Tag Archive - stuck in a funk

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Top 5 Posts from April

Thank you for making the month of April a great month on Helping Churches Make Vision Real! You made these the top 5 Posts from this last month. If you missed out on any of them, here they are all in one place for your convenience!

#1 “10 Insider Focused Ministry Names”

The language we choose to use is important because it both reflects and builds culture at the same time.  And one of the most obvious ways to tell if a church is insider focused or outsider focused is the language that they choose to use. It either says that the church is “inclusive” or “exclusive.” There’s even a link included in this post to a free resource you can use evaluate your church!

#2 “Managing the Tension between Vision and Leadership”

Believe it or not there is a tension between leadership and vision. Your ability to gain the hearts of people and get them to follow you to a desired future. Here’s a tool that will help you begin to understand where your team members are at and at the same time help you identify your next steps in leading each of them.

#3 “Four Obsessions of an Effective Executive”

I recently finished reading The Four Obsessions of an Extraordinary Executive by Patrick Leniconi. It’s a quick, compact, and actionable read that I’d recommend to anyone who serves on a Sr. Management Team. Here are my top 15 quotes and ideas from the book!

#4 “Stuck in a Funk”

I recently caught up with Tony Morgan to talk about his new book, “Stuck in a Funk?: How to Get Your Church Moving Forward.” It just released on Amazon! Click here to get your hands on a copy and check out the interview with Tony!

#5 “4 Things to Remember when Leading from ‘Here’ to ‘There'”

Simply put the purpose of leadership is movement. To move a people or organization from “here” to “there.” This past week Lisa and I moved into our new home. Better put, we moved everything into our new home…now comes the fun part of unpacking and settling in. During the move I was reminded of four leadership principles about moving people from “here” to “there.”


Posted in Leadership

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Stuck in a Funk

I recently caught up with Tony Morgan to talk about his new book, “Stuck in a Funk?: How to Get Your Church Moving Forward.” It just released on Amazon! Click here to get your hands on a copy and check out the interview with Tony below.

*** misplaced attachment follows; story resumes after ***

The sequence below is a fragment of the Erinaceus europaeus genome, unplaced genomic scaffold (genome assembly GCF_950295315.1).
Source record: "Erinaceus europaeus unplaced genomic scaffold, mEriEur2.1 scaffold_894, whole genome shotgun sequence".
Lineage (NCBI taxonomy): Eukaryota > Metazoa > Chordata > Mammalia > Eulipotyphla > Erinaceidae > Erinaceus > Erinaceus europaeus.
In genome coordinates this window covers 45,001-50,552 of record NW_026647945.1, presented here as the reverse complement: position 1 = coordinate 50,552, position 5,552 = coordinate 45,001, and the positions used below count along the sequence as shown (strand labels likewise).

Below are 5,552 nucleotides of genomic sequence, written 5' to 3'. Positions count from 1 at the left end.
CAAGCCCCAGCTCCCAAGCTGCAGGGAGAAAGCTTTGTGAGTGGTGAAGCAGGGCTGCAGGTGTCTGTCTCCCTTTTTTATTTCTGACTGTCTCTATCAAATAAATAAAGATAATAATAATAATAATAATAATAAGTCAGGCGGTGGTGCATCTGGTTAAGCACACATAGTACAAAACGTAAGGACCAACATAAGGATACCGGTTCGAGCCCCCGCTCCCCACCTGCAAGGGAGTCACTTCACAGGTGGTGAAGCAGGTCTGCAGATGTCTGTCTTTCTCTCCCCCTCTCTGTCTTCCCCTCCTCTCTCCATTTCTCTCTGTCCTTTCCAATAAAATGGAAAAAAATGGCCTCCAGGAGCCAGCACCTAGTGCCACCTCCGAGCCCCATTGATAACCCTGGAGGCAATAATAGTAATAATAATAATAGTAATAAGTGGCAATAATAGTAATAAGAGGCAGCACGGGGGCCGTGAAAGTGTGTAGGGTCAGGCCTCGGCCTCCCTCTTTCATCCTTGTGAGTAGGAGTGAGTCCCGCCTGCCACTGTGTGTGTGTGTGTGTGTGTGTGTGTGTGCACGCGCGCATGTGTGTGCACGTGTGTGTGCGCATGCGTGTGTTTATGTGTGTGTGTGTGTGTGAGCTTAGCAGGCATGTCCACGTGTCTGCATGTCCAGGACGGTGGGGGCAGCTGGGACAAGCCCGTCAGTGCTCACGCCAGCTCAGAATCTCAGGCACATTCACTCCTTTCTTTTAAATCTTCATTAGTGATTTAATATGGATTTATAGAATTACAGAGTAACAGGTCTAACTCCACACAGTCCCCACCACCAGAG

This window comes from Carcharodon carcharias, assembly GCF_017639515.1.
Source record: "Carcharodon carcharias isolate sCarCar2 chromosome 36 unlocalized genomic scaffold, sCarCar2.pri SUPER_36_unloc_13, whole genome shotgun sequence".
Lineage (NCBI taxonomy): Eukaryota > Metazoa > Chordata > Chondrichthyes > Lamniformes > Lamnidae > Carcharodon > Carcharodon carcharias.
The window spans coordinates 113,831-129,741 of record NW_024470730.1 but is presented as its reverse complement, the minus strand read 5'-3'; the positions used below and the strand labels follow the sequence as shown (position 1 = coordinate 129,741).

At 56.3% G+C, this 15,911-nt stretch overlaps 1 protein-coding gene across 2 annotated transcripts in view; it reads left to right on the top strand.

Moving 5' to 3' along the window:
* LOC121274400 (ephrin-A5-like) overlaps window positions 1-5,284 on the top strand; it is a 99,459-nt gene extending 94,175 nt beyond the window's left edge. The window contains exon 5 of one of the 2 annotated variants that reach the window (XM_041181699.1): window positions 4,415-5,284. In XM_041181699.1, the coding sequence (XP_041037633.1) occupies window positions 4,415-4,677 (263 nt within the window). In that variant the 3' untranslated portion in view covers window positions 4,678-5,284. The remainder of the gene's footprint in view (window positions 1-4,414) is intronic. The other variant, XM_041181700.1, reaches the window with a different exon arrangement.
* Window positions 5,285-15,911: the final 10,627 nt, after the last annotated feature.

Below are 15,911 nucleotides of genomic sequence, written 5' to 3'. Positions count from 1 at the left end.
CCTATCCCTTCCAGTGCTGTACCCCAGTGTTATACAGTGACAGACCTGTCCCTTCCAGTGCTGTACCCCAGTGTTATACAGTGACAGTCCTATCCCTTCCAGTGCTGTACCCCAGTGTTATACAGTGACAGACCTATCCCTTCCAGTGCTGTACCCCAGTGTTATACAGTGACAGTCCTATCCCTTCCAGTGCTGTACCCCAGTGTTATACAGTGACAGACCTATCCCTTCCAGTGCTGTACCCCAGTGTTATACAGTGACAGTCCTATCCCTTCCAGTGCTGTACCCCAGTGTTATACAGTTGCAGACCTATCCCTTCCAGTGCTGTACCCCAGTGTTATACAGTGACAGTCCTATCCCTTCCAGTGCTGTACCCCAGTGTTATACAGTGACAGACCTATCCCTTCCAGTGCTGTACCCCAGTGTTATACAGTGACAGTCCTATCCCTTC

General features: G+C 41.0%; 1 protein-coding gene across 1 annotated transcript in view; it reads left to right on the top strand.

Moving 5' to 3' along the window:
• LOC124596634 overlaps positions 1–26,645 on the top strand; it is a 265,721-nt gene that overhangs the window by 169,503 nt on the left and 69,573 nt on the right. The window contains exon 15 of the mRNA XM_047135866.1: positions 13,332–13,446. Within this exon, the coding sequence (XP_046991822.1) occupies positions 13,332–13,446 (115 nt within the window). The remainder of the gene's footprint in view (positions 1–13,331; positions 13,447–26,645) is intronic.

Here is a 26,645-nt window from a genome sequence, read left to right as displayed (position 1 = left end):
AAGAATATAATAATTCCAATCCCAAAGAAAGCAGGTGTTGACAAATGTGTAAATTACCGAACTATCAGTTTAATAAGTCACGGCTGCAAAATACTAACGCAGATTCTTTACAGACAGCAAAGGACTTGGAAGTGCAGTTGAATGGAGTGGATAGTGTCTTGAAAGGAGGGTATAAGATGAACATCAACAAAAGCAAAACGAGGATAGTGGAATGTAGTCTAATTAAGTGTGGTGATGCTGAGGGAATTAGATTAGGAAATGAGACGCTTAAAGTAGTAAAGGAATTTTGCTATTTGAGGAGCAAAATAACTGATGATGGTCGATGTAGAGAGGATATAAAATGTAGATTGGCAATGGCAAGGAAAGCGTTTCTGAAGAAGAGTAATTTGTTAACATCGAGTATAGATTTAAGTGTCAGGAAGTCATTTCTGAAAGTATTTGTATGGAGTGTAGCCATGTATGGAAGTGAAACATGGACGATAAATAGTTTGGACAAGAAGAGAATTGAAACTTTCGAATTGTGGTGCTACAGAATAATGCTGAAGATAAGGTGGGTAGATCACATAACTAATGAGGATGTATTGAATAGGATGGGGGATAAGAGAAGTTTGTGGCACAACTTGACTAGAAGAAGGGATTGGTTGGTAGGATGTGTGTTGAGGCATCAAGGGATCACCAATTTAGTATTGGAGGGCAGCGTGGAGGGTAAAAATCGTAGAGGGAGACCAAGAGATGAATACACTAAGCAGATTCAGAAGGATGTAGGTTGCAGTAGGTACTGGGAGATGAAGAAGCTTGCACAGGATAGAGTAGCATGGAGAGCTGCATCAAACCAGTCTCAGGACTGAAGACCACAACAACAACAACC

Paul: Your writing, speaking, coaching and consulting consistently focuse on this idea of churches getting “unstuck.” Where does this passion for helping churches get “unstuck” come from?

Tony: Well, not to over-spiritualize it, but I really do believe God called me to this. I accepted Christ when I was in high school, and from the very beginning of my walk with Christ, I was captivated by the story of the early church…particularly in the Book of Acts. God put something in me to help the local church fulfill its mission. I want the Church to have impact in people’s lives. People need Jesus, and that’s what drives me to help churches get unstuck.

Paul: You’ve worked with all kinds of different churches through coaching and consulting relationships. Denominational and non-denominational. Traditional and contemporary. Small, medium, and megachurches. Church plants and churches that have existed for years. Through your experience have have you observed any common reasons that churches get stuck regardless of these differences?

Tony: Every church is unique and because of that, the combination of contributing factors that lead to a church getting stuck are going to look different from church to church. That said, one common challenge is being inward-focused. Another is holding onto leadership approaches or structures that may have worked in the past, but don’t now. Another common issue is gaining a clear vision, but, more important, being intentional about the strategies and systems to see that vision become reality. To get to where you want to go tomorrow, you have to know what’s important right now.

Paul: You mention in the book that many pastors default to thinking they can “teach their way out” of being stuck. What are some other common mistakes that church leaders have a tendency to make as they attempt to address their “stuckness?”

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Posted in Leadership